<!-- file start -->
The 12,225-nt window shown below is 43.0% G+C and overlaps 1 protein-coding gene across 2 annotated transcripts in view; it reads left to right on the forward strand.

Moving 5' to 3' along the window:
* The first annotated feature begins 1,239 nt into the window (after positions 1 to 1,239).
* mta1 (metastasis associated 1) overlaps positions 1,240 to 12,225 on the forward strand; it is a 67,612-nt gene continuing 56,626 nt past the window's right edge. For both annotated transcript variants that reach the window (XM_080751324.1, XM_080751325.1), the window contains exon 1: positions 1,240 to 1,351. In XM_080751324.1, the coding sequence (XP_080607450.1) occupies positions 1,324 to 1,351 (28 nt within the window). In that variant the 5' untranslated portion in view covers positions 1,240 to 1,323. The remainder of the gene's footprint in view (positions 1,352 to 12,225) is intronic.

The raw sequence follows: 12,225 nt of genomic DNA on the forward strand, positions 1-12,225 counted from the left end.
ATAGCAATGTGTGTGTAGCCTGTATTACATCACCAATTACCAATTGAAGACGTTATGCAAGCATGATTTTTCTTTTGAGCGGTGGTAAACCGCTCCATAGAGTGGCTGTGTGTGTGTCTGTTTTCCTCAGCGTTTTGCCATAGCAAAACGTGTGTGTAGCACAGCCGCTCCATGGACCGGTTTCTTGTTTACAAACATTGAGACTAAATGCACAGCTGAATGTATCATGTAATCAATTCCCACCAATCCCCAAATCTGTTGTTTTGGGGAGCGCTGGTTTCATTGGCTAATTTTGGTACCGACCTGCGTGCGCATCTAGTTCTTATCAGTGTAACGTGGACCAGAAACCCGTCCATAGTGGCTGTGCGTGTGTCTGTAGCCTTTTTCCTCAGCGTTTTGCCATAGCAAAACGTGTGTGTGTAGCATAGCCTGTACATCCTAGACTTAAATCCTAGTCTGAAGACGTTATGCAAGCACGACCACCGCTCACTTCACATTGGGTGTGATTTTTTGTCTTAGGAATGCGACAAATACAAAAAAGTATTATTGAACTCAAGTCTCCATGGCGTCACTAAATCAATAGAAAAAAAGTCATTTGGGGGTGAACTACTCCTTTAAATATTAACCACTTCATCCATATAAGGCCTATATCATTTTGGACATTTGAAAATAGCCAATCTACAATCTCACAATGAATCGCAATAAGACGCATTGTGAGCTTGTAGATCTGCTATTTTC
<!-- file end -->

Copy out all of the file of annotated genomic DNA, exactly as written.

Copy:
The 12,225-nt window shown below is 43.0% G+C and overlaps 1 protein-coding gene across 2 annotated transcripts in view; it reads left to right on the forward strand.

Moving 5' to 3' along the window:
* The first annotated feature begins 1,239 nt into the window (after positions 1 to 1,239).
* mta1 (metastasis associated 1) overlaps positions 1,240 to 12,225 on the forward strand; it is a 67,612-nt gene continuing 56,626 nt past the window's right edge. For both annotated transcript variants that reach the window (XM_080751324.1, XM_080751325.1), the window contains exon 1: positions 1,240 to 1,351. In XM_080751324.1, the coding sequence (XP_080607450.1) occupies positions 1,324 to 1,351 (28 nt within the window). In that variant the 5' untranslated portion in view covers positions 1,240 to 1,323. The remainder of the gene's footprint in view (positions 1,352 to 12,225) is intronic.

The raw sequence follows: 12,225 nt of genomic DNA on the forward strand, positions 1-12,225 counted from the left end.
ATAGCAATGTGTGTGTAGCCTGTATTACATCACCAATTACCAATTGAAGACGTTATGCAAGCATGATTTTTCTTTTGAGCGGTGGTAAACCGCTCCATAGAGTGGCTGTGTGTGTGTCTGTTTTCCTCAGCGTTTTGCCATAGCAAAACGTGTGTGTAGCACAGCCGCTCCATGGACCGGTTTCTTGTTTACAAACATTGAGACTAAATGCACAGCTGAATGTATCATGTAATCAATTCCCACCAATCCCCAAATCTGTTGTTTTGGGGAGCGCTGGTTTCATTGGCTAATTTTGGTACCGACCTGCGTGCGCATCTAGTTCTTATCAGTGTAACGTGGACCAGAAACCCGTCCATAGTGGCTGTGCGTGTGTCTGTAGCCTTTTTCCTCAGCGTTTTGCCATAGCAAAACGTGTGTGTGTAGCATAGCCTGTACATCCTAGACTTAAATCCTAGTCTGAAGACGTTATGCAAGCACGACCACCGCTCACTTCACATTGGGTGTGATTTTTTGTCTTAGGAATGCGACAAATACAAAAAAGTATTATTGAACTCAAGTCTCCATGGCGTCACTAAATCAATAGAAAAAAAGTCATTTGGGGGTGAACTACTCCTTTAAATATTAACCACTTCATCCATATAAGGCCTATATCATTTTGGACATTTGAAAATAGCCAATCTACAATCTCACAATGAATCGCAATAAGACGCATTGTGAGCTTGTAGATCTGCTATTTTC